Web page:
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ORIGINAL ARTICLE
Year : 2016  |  Volume : 3  |  Issue : 4  |  Page : 133-139

Combined C1-C2 transarticular with C1 lateral mass screw fixation for the treatment of atlantoaxial instability: A single center experience


1 Consultant, Department of Neurosurgery, John Radcliffe Hospital, Oxford, UK
2 Neurosurgery Registrar, Department of Neurosurgery, John Radcliffe Hospital, Oxford, UK
3 Neuroradiology Registrar, Department of Neurosurgery, John Radcliffe Hospital, Oxford, UK
4 Consultant, Academic Neurosurgery Unit, St George's, University of London, London, UK

Correspondence Address:
Murtuza Sikander
Consultant, Department of Neurosurgery, John Radcliffe Hospital, Oxford
UK
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Source of Support: None, Conflict of Interest: None


DOI: 10.5005/jp-journals-10039-1105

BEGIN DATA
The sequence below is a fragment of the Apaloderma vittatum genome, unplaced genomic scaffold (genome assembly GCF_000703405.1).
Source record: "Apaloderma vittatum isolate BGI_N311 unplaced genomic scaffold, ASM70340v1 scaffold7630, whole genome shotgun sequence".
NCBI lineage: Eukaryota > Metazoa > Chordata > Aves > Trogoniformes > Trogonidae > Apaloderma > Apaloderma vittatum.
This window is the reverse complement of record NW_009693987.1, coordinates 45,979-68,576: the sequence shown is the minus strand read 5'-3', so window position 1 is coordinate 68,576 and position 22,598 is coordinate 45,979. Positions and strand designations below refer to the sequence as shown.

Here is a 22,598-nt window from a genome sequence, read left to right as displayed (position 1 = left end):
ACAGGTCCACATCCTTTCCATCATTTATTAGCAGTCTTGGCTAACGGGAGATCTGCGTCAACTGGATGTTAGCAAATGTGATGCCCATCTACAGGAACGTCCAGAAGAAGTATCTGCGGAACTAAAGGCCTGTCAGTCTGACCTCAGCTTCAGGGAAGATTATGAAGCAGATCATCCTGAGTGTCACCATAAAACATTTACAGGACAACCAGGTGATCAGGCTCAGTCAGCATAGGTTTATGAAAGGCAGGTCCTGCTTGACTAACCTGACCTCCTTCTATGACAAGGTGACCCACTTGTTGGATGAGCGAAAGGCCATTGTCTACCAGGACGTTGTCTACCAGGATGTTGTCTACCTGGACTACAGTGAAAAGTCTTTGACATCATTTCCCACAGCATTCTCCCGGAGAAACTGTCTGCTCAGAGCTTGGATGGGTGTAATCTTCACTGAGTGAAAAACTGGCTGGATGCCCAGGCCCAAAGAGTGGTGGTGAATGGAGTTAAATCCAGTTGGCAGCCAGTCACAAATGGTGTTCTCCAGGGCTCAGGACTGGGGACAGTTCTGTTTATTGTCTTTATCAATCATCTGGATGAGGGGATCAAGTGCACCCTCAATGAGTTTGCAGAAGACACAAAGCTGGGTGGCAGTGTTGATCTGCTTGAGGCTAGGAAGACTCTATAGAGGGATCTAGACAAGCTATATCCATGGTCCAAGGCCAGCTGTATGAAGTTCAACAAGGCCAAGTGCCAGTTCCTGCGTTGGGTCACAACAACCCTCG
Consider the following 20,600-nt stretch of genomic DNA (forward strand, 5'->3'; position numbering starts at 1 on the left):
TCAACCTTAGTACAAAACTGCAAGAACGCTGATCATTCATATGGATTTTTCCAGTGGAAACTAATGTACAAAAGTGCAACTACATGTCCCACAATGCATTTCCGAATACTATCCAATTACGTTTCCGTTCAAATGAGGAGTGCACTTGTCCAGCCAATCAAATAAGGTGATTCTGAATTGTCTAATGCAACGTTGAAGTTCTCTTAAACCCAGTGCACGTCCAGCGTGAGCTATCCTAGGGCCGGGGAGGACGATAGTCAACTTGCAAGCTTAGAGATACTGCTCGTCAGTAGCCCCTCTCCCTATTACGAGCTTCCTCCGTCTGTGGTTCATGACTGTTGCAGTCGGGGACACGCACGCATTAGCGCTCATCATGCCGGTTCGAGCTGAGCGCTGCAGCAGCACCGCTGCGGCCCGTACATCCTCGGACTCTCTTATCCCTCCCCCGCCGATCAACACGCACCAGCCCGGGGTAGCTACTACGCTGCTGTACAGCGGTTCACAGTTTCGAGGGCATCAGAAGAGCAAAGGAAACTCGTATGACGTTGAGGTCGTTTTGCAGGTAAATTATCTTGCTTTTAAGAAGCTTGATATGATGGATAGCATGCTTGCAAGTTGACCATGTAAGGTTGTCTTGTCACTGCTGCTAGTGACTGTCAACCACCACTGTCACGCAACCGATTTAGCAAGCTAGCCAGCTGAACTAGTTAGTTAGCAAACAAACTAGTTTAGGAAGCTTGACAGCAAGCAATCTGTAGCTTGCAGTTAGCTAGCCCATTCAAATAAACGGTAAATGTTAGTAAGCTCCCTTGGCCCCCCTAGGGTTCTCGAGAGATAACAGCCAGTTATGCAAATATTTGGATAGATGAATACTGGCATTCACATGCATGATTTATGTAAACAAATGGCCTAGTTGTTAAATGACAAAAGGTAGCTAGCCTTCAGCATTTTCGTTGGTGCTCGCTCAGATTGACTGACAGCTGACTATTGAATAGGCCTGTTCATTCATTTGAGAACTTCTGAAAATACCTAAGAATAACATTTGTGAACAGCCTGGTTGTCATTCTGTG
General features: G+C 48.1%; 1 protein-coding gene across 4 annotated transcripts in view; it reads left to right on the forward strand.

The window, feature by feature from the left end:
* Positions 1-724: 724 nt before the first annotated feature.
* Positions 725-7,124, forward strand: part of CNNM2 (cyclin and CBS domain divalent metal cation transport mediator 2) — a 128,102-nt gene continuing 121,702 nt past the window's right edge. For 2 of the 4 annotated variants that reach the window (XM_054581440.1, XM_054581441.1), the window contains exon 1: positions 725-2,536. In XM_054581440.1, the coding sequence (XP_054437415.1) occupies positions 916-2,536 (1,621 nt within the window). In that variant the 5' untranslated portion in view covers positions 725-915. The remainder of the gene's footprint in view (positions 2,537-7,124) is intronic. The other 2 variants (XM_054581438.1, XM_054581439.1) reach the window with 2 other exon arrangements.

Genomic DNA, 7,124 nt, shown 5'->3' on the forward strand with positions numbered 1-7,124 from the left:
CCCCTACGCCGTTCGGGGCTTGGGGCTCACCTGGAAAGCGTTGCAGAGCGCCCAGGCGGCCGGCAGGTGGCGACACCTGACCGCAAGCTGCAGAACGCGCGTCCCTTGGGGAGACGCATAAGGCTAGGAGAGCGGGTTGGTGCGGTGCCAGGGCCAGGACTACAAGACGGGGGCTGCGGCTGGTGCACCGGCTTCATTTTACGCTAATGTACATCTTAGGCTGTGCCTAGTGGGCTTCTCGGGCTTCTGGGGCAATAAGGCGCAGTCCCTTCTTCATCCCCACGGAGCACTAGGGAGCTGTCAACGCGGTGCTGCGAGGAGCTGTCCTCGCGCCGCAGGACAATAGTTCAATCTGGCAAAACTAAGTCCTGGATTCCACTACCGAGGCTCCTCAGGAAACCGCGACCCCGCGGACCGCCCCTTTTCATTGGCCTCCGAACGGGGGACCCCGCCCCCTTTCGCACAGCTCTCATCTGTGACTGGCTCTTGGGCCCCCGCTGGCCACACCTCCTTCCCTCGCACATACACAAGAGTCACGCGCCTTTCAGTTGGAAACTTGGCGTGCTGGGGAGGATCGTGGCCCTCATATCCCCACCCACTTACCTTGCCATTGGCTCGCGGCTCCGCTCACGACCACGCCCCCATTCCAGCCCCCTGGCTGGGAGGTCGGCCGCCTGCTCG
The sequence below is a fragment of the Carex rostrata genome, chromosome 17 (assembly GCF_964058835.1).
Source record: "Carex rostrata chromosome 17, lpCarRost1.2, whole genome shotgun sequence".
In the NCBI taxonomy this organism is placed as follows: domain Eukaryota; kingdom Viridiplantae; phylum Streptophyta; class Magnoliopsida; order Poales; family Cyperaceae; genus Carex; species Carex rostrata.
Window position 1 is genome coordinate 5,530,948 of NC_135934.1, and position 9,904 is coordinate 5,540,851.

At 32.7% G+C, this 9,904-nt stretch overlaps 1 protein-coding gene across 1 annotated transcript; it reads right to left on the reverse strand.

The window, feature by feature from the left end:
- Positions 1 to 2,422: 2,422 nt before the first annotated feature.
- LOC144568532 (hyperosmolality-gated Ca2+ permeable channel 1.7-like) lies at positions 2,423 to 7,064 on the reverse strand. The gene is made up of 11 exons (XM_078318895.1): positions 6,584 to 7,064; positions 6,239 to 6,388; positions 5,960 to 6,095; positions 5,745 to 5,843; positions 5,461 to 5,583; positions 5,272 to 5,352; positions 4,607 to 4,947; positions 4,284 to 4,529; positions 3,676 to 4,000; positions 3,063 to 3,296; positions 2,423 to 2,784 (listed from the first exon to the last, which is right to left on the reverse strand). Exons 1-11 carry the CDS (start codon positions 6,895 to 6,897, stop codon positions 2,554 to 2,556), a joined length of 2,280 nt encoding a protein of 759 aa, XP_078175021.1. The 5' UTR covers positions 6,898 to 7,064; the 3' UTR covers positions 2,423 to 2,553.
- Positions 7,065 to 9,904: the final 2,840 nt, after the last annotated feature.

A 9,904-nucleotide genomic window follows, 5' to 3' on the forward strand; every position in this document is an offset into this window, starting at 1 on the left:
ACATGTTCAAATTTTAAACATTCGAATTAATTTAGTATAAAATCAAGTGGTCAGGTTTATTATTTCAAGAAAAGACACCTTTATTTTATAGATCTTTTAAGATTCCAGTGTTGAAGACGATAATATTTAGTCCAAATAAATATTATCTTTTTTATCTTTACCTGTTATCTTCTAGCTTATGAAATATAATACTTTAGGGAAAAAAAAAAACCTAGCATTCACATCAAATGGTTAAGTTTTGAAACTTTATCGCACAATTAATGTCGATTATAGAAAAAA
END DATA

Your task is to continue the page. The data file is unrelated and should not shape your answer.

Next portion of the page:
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Aim: To study the outcome of a cohort of patients with atlantoaxial instability (AAI) treated with a combination of C1-C2 transarticular screws and C1 lateral mass fixation. Background: Several surgical techniques have been described for stabilization of the atlantoaxial complex. Each technique differs in its biomechanical properties, advantages, and disadvantages. In this series, we describe our experience with a combined four-point fixation technique that combines C1-C2 transarticular screws with C1 lateral mass fixation for AAI. Materials and methods: We present a single-center retrospective case series of 30 patients who were surgically treated for AAI over one decade. All patients presented with symptoms and signs of AAI and consequently underwent extensive clinical and radiological evaluation prior to surgery. The median follow-up of our cohort was 8.3 months (3–143) with three patients lost to follow-up. Pre and postoperative symptoms were compared, including the visual analog scale (VAS) scores for neck and C2 radicular pain. All patients' preand postoperative lateral dynamic cervical radiographs were evaluated and the posterior atlantodental interval (PADI) was measured. Ranawat functional disability score was used for pre and postoperative evaluation. Results: Of the 30 patients, 8 were male and 22 female. The mean age was 60.4 years (18-78 years). The median hospital stay following surgery was 5 days (2–25 days). The mean preoperative VAS score for neck pain was 6.3 vs 4.3 at the first postoperative review (p = 0.001) on paired comparison. Ranawat scores were available for 26 out of 30 patients. The scores improved following surgery in 8/26 (30.7%) patients, did not change in 17 (65.4%) patients, and deteriorated in only one patient (3.8%). Like the VAS score, improvement in Ranawat score following surgery was significant (p = 0.02). Complications in this series included two unilateral intraoperative vertebral artery injuries associated with placement of C1-C2 transarticular screws, another patient had worsening C2 pain following surgery, and three patients had numbness in the C2 distribution following the procedure. Radiologically, two patients had suboptimal unilateral C2 screw placement despite satisfactory intraoperative fluoroscopic imaging. There were no infections and no implant failure. Conclusion: The addition of C1 lateral mass screws to C1-C2 transarticular screw fixation for the treatment of AAI is an effective and safe procedure worthy of note. Our results and experience prove that this method is extremely beneficial where decompression of the posterior elements of C1 is required and may obviate the need of additional posterior wiring traditionally described. Further studies are necessary to look at the longterm fusion rates and compare them with other procedures.


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